High Fructose Corn Syrup Issues

High Fructose Corn Syrup Issues
Several consumer groups are fighting to have High Fructose Corn Syrup banned. Both sides put forth research that only confuses the average consumer. Research of the effects of High Fructose Corn Syrup continues. Unfortunately, conclusive research is elusive.

Many articles have been written indicating High Fructose Corn Syrup increases calorie consumption. Insulin secretion is not stimulated by Fructose. It would seem the lack of insulin stimulation would actually be a good thing. However, the lack of insulin stimulation also prevents the release of the Leptin hormone. Leptin provides the signal to your body to stop eating. The brain sends hunger signals and Leptin provides a signal to the brain to indicate the body is full. The brain in turn discontinues sending the hunger signals.

Without the production of Leptin, you are likely to continue eating more than you should. A Princeton research study indicated that rats that were fed High Fructose Corn Syrup gained more weight than rats that were fed sugar. It is important to mention that advocates of High Fructose Corn Syrup dispute this research.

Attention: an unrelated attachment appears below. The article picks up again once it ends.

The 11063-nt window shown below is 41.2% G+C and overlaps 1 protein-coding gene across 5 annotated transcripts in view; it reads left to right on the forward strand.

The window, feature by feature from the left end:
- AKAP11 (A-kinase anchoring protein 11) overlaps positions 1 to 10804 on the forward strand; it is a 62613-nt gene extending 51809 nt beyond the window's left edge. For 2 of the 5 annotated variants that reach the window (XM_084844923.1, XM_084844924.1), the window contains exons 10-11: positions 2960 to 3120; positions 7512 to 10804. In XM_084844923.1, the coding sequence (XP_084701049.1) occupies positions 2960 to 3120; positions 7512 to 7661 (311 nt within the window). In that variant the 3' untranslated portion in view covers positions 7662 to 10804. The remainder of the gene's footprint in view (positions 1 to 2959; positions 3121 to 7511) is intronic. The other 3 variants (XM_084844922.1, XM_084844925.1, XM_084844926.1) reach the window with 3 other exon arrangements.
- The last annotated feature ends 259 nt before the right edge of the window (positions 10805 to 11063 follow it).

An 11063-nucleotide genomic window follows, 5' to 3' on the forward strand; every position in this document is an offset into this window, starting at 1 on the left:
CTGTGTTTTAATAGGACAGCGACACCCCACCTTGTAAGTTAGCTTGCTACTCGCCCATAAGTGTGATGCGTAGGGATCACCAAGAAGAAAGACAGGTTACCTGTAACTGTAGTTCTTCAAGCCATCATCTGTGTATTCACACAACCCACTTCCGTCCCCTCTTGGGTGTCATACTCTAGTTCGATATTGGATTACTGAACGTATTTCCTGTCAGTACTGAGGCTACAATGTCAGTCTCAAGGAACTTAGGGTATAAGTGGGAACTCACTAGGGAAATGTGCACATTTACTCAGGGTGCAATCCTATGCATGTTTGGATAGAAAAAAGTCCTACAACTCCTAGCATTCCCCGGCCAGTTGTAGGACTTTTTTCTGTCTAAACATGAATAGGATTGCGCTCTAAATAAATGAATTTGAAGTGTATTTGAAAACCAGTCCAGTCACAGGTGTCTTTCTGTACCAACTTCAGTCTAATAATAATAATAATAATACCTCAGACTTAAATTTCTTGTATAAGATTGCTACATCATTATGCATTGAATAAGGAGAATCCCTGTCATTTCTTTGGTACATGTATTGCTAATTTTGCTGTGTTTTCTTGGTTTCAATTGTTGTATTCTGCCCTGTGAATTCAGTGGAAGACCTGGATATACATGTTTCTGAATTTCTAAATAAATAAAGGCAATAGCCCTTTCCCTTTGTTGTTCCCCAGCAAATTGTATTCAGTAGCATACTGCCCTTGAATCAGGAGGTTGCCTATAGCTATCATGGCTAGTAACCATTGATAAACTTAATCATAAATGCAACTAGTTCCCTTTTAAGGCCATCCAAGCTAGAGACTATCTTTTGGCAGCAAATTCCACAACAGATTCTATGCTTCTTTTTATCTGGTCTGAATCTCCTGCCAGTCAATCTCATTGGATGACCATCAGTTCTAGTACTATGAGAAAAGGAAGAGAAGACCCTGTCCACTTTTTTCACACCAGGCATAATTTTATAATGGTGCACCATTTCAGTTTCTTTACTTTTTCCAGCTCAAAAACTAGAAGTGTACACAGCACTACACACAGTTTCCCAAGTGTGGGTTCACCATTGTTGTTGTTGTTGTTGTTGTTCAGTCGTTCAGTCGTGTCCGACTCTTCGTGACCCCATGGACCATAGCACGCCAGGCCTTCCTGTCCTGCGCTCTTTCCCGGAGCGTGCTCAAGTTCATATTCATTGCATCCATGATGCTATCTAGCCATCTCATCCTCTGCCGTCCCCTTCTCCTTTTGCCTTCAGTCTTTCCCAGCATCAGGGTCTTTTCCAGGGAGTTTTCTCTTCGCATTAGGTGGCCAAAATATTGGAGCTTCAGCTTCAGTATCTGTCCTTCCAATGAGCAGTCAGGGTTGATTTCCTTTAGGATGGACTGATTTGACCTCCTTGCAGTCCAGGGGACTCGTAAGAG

Advocates claim High Fructose Corn Syrup is a "natural" product. However, opponents claim it is not. Opponents claim that the corn used in the production of High Fructose Corn Syrup is genetically modified; therefore, High Fructose Corn Syrup cannot be a "natural" substance. The current FDA stance is that High Fructose Corn Syrup manufacturers can claim the product is "natural."

The debate over High Fructose Corn Syrup continues. In the meantime, consumers are left bewildered by conflicting facts and information. Many food companies are producing products that do not contain High Fructose Corn Syrup. This gives consumers a choice to purchase products free of High Fructose Corn Syrup.

One thing is certain; eating unprocessed foods is healthier than eating processed foods. By choosing healthier foods, you will reduce your consumption of High Fructose Corn Syrup.

In the meantime, the debate and research continues.

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